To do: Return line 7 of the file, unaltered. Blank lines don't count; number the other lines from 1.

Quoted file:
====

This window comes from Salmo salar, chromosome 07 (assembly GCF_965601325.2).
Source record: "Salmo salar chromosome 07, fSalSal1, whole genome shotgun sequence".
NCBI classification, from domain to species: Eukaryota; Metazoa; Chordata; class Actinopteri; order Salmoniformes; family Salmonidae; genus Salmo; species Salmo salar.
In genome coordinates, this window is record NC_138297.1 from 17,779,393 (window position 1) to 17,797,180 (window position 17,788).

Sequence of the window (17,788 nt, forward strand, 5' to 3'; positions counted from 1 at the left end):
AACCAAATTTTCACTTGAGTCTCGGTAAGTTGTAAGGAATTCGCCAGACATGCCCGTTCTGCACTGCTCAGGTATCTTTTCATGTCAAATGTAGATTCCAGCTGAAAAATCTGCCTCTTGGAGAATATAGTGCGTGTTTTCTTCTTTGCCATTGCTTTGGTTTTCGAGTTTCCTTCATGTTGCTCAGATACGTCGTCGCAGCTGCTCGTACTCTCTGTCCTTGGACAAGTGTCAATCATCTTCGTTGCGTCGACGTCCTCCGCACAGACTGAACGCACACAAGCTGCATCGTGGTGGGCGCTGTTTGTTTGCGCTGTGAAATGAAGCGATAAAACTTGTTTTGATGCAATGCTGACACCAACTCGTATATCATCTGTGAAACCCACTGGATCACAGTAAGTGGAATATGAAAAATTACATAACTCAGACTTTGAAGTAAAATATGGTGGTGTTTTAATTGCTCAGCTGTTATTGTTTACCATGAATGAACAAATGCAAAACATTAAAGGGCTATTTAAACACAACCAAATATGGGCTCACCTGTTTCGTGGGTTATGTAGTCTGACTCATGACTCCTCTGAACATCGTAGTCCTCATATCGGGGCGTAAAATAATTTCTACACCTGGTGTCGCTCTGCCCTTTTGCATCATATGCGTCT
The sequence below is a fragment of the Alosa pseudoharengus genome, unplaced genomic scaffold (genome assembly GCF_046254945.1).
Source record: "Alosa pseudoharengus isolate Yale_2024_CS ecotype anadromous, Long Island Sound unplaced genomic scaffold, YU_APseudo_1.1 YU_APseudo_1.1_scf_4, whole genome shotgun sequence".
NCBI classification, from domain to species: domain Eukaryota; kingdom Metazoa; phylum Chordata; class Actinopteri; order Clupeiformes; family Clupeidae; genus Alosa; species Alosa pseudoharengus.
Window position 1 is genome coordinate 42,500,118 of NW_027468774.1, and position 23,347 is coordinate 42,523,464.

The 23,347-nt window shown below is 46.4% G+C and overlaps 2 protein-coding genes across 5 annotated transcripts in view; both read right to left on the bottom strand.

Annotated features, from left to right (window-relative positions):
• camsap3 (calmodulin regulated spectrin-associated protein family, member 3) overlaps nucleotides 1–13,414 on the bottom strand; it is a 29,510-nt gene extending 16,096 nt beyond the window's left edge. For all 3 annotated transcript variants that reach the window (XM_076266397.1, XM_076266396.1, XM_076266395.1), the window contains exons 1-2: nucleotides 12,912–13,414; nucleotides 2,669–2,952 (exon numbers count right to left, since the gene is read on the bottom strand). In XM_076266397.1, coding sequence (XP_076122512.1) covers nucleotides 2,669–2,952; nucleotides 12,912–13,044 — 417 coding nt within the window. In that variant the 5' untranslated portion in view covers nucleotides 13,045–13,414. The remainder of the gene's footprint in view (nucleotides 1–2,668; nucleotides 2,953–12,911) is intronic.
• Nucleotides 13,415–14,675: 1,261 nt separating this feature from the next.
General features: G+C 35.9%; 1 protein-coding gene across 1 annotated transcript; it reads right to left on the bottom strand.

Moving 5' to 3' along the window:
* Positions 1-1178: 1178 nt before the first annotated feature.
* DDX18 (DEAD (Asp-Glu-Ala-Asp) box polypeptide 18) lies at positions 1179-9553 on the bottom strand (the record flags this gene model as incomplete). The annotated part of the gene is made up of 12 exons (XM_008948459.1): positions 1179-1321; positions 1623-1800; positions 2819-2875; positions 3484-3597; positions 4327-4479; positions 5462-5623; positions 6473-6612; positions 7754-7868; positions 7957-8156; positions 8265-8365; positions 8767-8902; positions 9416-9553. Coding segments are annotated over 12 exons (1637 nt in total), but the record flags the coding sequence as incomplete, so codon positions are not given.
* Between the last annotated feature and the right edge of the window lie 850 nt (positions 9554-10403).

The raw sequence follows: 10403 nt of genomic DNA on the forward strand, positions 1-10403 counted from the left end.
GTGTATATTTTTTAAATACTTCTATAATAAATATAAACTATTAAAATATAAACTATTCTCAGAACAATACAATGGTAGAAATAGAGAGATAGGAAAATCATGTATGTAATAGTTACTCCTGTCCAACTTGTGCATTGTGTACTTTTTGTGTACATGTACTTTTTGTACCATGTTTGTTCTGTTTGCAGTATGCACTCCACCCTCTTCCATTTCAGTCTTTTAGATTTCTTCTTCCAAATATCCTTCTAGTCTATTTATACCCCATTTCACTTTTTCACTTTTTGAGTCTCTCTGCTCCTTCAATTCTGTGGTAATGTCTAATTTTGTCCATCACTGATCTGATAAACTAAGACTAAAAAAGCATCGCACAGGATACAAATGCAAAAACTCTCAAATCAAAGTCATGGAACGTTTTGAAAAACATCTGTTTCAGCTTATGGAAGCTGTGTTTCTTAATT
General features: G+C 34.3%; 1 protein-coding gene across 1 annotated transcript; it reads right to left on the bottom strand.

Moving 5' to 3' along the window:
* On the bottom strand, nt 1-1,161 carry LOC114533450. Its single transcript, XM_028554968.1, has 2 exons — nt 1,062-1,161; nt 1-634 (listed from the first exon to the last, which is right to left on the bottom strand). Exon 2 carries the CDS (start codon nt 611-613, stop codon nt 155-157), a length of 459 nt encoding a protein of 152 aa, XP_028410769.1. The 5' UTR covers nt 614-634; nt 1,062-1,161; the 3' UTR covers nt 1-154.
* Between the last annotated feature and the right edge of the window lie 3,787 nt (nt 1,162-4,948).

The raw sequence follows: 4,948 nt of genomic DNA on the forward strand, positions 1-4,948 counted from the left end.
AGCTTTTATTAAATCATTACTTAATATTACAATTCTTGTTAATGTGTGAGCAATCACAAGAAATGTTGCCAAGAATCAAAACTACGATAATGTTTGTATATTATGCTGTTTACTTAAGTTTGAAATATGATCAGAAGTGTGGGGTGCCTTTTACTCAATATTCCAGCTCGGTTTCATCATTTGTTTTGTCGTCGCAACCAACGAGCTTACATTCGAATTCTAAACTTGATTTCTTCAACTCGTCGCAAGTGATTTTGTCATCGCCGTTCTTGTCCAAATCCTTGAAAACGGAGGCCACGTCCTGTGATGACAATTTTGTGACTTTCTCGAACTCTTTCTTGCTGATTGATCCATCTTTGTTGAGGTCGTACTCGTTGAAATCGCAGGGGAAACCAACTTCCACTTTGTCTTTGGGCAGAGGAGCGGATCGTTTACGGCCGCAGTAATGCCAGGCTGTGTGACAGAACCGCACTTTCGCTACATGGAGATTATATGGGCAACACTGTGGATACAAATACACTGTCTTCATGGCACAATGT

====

The sequence below is a fragment of the Alosa pseudoharengus genome, unplaced genomic scaffold (genome assembly GCF_046254945.1).